New to the Tri-State Livestock News publication is a column called the Outside Circle written by Jan Swan Wood. Not only is she a very talented writer, she is a horsemen in the truest sense of the word and has actually ridden that outside circle more than once. We featured her article called, Stallions, All Business sometime ago. It was informative, factual, and well written. Judging from the number of comments we received it, like most other informative, factual, and well written articles, was of no interest to the *NAHSC.
If you would like to read some information written for and by the ten percent of the third generation who did not leave the farm/ranch you can drop by the Tri-State website once in awhile.
Shortly after we started blogging we posted a piece about Steve Hindi. He and the HSUS (and we know the HSUS would never spread anything less than truth and light) had worked up a totally inaccurate “study” designed to “prove” rodeo rough stock (the broncs and bulls) was forced to perform with hotshots, flank straps, and a variety of torturous methods. I felt this was an insult not only to the fine people of rodeo but to the great animal athletes as well. Former multiple world title winning bronc rider Marvin Garrett is heading up http://professionalroughstock.com/ . I don’t have cable so haven’t watched the Blue Highways Network program promoting rodeo rough stock and the cowboys. However from what I have heard and seen of Mr. Garrett it will be top shelf.


Is there a point in all this today?????? Yes…..it’s this…..
I am tired of hearing the *NAHSC referred to as horsemen. They are not.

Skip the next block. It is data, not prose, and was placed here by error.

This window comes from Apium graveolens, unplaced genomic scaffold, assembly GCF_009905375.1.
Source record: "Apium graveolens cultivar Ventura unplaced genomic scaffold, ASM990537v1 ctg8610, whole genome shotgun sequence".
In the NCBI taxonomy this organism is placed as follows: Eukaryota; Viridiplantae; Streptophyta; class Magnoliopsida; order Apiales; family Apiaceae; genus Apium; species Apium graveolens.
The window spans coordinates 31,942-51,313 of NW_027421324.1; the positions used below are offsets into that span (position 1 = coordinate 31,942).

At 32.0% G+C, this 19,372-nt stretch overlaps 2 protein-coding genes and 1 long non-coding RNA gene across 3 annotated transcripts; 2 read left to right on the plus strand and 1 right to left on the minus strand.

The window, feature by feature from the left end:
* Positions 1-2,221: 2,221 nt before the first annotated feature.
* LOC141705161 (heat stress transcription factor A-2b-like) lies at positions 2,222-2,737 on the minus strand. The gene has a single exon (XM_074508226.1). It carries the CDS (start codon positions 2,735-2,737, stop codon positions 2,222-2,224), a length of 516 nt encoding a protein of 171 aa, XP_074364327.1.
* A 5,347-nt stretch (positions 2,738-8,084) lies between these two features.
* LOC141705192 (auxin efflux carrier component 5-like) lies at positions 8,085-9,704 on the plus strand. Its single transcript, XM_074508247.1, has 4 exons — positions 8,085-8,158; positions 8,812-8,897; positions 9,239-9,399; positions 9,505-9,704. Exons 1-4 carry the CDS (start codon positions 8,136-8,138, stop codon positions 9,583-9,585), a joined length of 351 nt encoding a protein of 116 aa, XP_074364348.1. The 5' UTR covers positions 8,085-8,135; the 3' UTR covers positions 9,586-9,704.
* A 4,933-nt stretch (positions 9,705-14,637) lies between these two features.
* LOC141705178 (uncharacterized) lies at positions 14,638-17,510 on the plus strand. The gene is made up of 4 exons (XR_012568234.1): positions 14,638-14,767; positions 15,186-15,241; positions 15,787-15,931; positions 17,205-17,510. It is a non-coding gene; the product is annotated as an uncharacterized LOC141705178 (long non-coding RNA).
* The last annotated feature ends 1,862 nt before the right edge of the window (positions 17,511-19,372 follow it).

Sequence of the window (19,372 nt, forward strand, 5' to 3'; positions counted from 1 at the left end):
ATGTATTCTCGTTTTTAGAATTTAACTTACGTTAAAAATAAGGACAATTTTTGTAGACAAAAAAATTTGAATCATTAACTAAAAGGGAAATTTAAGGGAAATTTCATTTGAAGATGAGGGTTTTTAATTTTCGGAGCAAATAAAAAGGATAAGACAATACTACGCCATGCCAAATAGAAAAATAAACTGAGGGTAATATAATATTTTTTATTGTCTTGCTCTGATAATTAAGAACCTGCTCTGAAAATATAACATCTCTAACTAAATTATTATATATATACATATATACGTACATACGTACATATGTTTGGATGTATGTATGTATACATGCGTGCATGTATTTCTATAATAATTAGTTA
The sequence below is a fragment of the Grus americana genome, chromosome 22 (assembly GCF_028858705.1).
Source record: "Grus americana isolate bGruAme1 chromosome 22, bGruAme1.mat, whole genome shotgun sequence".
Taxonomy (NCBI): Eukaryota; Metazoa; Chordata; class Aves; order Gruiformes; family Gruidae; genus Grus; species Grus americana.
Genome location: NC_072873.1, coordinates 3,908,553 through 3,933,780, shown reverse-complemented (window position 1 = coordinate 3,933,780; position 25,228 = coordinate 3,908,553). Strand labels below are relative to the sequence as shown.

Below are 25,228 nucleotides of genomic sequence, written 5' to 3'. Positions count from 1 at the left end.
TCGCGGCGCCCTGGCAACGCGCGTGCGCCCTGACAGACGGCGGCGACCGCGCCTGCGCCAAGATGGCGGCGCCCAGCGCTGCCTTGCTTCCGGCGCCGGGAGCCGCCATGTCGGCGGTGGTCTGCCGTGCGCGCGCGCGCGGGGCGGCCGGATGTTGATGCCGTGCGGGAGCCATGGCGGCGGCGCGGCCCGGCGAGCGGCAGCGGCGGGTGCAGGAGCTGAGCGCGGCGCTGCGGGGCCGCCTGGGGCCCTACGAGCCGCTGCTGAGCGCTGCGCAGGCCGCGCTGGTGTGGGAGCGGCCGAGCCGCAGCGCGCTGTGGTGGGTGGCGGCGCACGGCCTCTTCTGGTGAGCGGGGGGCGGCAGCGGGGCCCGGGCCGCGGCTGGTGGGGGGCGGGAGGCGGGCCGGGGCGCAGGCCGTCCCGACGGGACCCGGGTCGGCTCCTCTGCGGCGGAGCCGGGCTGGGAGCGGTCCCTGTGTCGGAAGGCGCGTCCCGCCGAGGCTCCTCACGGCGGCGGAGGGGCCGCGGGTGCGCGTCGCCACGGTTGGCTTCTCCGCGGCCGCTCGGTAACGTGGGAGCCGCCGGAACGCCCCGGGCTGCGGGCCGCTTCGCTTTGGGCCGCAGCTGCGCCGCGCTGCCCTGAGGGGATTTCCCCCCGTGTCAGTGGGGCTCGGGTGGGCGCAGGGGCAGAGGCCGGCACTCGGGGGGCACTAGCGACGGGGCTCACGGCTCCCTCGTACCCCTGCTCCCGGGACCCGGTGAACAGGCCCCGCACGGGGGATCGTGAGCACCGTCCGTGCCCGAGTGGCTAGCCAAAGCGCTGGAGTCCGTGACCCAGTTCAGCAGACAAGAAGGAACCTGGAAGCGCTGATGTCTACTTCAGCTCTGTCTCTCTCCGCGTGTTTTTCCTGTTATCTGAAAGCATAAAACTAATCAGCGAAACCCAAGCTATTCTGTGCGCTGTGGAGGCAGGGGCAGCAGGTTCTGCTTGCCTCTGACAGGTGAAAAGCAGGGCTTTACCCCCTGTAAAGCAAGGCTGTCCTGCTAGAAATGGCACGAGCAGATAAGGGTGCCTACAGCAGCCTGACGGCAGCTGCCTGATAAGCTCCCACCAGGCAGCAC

I am tired of having an industry filled with people I truly respect being identified and degraded by those who have dismally failed in their horse endeavors. Failed until the NAHSC rescue committee declared we pull off our saddles, hang up our spurs, stop using our horses, and believe as they do. Failed even when all they assigned themselves to do was keep the animals in their care healthy, alive, and comfortable or put them down to end further discomfort.
I recently read a forum thread where after the original opinion was given the discussion failed to even mention horses at all for over 20 posts. The subject was who said what to whom on which rescue forum. Interesting, huh?
So if you have some time to spend, check out the sites above. They will talk about horses/livestock/and the people doing something with them. People I can read about, relate to, and respect.

By RH1
*NAHSC - New Age Horse Savior Cult

3 comments:

  1. Well, I see things are pretty much back to normal around here. That's good it waste's too much time for me otherwise.

    ReplyDelete
  2. LOL,
    Guess I should have extended a special invite....
    Not that one was actually extended before;)

    I hope people go and take this survey, and answer the questions honestly.

    ReplyDelete
  3. I took the survey awhile ago. I haven't finished reading the comments on the other blog, been busy with my horses. The cold snap adds about 1/2 hour to the chores in the morning and at night.

    ReplyDelete